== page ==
This is only experience from my area, the best way to find out in Hawaii is
to ask your farmers there because they surely have different cropping
systems, busy seasons, and planning times.
i) What are the best times for meetings?
Setting up classes for farmers here in Placer County in northern California,
we found the months between October and March, weekday evenings, were best if
we were doing a series.
Field days seem best on Monday and Tuesday because a large percentage of our
attendees are also participating in direct farmers' markets. We try to be
conscious of when harvest and planting times are and avoid offering meetings
or classes then.
ii) What incentives can we use to get farmers to attend/participate in our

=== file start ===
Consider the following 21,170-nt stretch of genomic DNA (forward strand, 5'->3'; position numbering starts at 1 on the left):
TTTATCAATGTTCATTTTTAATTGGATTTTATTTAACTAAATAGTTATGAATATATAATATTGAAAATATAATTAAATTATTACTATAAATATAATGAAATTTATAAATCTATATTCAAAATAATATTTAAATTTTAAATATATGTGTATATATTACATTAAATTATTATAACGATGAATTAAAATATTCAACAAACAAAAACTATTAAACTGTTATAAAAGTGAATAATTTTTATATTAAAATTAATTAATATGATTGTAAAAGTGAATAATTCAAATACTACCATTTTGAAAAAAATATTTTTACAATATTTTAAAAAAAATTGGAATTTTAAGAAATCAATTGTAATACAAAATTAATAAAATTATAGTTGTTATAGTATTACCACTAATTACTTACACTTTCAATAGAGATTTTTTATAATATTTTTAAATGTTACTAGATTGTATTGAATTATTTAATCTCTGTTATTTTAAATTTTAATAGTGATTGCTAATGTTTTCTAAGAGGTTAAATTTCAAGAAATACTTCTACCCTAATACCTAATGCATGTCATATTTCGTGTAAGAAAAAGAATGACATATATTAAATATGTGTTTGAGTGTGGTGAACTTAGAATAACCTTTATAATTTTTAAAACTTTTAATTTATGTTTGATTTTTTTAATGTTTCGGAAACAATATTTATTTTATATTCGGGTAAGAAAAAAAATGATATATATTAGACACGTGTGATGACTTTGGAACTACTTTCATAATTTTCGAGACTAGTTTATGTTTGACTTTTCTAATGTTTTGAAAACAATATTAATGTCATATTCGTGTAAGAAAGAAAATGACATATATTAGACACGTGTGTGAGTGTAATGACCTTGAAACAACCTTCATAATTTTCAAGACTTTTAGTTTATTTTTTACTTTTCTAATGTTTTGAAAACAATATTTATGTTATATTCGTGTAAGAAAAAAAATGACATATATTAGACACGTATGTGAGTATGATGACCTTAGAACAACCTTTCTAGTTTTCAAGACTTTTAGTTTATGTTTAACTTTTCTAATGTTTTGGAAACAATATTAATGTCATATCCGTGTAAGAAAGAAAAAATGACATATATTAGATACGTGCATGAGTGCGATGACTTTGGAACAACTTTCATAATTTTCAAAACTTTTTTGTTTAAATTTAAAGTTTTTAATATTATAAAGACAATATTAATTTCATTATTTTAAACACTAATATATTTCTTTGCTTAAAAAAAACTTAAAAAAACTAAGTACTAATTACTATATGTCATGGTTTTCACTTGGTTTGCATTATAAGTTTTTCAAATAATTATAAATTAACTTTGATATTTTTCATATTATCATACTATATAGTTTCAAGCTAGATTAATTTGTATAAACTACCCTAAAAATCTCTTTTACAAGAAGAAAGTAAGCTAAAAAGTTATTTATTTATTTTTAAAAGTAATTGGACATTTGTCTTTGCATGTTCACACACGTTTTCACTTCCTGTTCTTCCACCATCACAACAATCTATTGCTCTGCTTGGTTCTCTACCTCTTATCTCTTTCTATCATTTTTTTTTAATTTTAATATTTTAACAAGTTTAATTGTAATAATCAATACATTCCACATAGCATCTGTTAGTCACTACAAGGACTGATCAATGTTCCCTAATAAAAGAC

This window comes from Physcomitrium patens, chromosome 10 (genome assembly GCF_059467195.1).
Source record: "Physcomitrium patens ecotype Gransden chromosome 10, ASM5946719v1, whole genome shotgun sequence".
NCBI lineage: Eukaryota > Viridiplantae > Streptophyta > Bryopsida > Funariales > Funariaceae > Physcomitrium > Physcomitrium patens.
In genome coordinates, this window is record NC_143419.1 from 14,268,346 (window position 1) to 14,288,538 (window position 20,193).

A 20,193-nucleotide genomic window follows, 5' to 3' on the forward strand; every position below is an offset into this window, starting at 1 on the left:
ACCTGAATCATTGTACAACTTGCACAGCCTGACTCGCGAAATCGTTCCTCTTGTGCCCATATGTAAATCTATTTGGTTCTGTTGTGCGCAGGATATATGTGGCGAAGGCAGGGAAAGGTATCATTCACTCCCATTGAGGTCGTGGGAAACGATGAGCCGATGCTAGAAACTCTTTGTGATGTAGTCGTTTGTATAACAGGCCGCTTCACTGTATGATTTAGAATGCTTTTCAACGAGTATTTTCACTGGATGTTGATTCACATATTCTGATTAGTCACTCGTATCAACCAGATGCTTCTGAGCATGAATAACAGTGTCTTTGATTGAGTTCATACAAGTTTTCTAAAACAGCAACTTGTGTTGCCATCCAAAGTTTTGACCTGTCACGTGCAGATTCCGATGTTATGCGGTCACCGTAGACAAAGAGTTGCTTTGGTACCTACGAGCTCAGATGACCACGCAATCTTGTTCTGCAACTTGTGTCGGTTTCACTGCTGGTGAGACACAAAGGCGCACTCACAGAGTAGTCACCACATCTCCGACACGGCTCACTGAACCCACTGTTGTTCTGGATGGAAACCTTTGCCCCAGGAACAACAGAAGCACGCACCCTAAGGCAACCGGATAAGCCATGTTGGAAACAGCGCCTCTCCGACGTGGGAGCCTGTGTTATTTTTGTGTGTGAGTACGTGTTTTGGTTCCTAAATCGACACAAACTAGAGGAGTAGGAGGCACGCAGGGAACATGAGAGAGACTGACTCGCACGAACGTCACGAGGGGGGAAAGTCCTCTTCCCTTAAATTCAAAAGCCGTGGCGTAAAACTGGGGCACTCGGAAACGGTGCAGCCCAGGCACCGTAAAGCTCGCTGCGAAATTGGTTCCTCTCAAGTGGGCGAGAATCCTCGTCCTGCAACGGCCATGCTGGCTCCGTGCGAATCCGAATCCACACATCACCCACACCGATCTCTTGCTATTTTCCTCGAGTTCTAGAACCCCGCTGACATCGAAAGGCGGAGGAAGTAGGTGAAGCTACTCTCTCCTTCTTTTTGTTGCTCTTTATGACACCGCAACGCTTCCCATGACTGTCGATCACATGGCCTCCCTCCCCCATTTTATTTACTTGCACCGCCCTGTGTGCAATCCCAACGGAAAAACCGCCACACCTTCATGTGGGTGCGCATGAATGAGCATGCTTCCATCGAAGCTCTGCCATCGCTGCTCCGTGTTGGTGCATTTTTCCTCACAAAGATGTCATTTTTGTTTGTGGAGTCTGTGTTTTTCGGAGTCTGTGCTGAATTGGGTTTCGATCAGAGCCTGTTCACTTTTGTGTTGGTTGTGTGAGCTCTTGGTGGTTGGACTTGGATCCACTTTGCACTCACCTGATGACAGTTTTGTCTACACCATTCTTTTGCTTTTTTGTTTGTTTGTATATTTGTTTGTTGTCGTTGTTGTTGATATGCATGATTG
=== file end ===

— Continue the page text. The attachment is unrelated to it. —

This is the same for everyone, farmers or not - we all need to know the
"what's in it for me?" Ask some farmers how you can be of service to them.
Ask them what their needs and concerns are then set up a meeting or class to
address those needs. It helps if you can find some farmers already
successfully handling the problem and ask them to be on a panel talking to
other farmers. Ideas from "them that's doin' " are always welcome and
iii) Do farmers respond to questionnaires sent ahead of meetings?
Some do; some don't. Surveys of any group average a return of only about
10%. Timing is critical. Anything sent at the height of the season probably
winds up on the bottom of the pile.
iv) Have farmers given up on the Land Grant system?
Again this is an individual experience thing. Some states have an excellent
reputation for working with the local farmers, some don't. It is never to
late to rebuild or reinforce lines of communication.
Thank you for asking,